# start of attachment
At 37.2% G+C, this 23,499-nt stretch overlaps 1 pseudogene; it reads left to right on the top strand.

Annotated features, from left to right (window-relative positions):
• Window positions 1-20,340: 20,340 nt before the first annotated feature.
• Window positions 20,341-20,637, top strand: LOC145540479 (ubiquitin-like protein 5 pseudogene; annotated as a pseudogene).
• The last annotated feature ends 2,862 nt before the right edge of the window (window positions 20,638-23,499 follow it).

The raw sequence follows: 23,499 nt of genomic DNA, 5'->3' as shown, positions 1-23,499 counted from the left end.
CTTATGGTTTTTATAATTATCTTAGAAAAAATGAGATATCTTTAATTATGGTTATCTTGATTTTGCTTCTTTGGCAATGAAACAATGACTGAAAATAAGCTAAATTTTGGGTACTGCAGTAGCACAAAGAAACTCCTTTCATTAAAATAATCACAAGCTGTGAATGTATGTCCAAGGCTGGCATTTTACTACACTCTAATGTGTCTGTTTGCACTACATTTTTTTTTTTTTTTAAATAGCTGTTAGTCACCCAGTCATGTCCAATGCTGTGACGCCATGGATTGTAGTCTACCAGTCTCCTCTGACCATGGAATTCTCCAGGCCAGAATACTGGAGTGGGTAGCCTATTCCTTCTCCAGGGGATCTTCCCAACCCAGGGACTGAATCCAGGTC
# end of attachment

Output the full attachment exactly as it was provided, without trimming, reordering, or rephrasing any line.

At 37.2% G+C, this 23,499-nt stretch overlaps 1 pseudogene; it reads left to right on the top strand.

Annotated features, from left to right (window-relative positions):
• Window positions 1-20,340: 20,340 nt before the first annotated feature.
• Window positions 20,341-20,637, top strand: LOC145540479 (ubiquitin-like protein 5 pseudogene; annotated as a pseudogene).
• The last annotated feature ends 2,862 nt before the right edge of the window (window positions 20,638-23,499 follow it).

The raw sequence follows: 23,499 nt of genomic DNA, 5'->3' as shown, positions 1-23,499 counted from the left end.
CTTATGGTTTTTATAATTATCTTAGAAAAAATGAGATATCTTTAATTATGGTTATCTTGATTTTGCTTCTTTGGCAATGAAACAATGACTGAAAATAAGCTAAATTTTGGGTACTGCAGTAGCACAAAGAAACTCCTTTCATTAAAATAATCACAAGCTGTGAATGTATGTCCAAGGCTGGCATTTTACTACACTCTAATGTGTCTGTTTGCACTACATTTTTTTTTTTTTTTAAATAGCTGTTAGTCACCCAGTCATGTCCAATGCTGTGACGCCATGGATTGTAGTCTACCAGTCTCCTCTGACCATGGAATTCTCCAGGCCAGAATACTGGAGTGGGTAGCCTATTCCTTCTCCAGGGGATCTTCCCAACCCAGGGACTGAATCCAGGTC